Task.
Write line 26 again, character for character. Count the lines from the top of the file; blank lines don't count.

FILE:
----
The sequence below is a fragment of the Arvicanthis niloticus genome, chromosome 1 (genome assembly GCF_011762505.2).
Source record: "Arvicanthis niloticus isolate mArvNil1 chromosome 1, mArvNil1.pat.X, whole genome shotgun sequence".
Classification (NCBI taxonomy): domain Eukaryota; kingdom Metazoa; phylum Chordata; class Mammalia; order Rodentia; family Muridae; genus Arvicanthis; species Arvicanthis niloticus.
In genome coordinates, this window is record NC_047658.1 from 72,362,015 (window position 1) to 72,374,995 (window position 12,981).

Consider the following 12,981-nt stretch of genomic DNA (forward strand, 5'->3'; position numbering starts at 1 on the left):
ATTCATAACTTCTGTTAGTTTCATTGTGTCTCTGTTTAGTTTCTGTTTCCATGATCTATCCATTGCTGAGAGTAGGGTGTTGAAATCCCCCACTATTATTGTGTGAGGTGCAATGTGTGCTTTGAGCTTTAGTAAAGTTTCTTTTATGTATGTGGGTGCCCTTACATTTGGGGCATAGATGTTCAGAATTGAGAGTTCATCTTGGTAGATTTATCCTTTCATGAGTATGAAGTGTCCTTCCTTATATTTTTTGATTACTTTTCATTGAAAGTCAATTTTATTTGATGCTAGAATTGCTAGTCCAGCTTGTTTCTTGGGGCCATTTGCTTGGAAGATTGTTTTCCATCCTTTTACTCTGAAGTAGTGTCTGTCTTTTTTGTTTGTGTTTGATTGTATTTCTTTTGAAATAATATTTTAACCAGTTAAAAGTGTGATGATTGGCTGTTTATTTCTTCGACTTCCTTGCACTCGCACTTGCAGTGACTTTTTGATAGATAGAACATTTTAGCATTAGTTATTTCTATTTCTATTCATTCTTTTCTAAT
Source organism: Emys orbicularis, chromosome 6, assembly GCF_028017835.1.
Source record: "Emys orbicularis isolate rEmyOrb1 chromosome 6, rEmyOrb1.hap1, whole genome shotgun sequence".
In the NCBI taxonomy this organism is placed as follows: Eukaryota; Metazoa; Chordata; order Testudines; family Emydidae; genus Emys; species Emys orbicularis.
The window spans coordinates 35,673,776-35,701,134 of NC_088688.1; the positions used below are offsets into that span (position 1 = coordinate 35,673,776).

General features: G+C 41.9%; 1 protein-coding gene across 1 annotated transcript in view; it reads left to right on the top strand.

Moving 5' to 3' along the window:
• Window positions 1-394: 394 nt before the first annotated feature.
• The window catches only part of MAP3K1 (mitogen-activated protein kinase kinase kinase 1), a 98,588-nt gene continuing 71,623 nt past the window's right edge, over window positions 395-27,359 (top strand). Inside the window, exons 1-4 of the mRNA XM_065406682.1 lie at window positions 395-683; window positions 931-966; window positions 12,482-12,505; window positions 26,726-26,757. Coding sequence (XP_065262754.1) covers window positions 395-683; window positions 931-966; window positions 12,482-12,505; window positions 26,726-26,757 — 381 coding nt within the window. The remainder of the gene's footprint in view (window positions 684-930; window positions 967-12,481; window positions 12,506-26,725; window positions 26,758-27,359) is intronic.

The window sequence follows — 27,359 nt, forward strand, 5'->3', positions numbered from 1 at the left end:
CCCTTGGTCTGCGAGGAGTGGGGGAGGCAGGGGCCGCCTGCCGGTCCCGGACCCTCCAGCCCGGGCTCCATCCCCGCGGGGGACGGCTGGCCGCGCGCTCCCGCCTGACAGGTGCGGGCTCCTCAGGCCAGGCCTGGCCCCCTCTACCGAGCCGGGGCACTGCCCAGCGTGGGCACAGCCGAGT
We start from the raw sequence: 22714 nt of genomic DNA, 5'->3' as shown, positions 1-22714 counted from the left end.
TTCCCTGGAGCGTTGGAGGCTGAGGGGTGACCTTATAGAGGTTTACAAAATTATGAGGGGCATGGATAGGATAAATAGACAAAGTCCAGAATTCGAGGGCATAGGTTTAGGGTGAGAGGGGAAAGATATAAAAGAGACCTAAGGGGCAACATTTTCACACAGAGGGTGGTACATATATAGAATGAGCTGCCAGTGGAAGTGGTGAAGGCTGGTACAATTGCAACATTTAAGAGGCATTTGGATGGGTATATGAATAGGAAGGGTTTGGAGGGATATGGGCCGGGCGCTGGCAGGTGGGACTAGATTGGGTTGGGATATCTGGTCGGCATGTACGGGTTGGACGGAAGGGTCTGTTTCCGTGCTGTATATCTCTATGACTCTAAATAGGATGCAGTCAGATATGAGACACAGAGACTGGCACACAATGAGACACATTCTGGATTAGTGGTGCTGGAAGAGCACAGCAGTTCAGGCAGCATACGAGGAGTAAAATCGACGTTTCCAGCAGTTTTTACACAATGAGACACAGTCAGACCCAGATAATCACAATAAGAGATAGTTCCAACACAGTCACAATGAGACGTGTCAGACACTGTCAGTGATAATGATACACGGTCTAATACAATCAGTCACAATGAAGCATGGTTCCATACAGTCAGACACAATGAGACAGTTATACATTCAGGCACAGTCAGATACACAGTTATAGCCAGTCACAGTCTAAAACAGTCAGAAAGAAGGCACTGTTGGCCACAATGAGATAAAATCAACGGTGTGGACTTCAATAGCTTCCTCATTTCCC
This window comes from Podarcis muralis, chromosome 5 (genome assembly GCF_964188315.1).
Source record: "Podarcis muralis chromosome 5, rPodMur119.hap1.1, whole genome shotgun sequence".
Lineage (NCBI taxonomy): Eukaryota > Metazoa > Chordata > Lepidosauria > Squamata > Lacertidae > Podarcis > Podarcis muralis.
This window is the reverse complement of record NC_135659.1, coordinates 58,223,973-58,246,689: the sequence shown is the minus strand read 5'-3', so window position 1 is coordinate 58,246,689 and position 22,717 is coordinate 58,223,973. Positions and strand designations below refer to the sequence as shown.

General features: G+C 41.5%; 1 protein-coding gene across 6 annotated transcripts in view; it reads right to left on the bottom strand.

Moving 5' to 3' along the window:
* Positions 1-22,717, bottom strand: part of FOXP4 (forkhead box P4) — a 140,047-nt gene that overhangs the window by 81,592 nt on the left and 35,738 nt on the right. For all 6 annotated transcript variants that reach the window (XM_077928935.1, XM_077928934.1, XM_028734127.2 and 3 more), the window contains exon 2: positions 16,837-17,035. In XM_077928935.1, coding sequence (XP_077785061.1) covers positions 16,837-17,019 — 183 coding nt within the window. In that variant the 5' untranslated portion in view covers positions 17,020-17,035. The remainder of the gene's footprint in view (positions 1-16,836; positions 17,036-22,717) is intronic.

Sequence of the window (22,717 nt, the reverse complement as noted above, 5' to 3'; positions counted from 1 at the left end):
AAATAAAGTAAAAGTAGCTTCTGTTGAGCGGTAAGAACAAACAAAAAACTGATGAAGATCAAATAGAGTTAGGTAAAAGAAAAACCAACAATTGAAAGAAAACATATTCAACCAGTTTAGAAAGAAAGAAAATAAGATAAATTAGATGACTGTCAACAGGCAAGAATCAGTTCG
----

Sequence of the window (22,717 nt, the reverse complement as noted above, 5' to 3'; positions counted from 1 at the left end):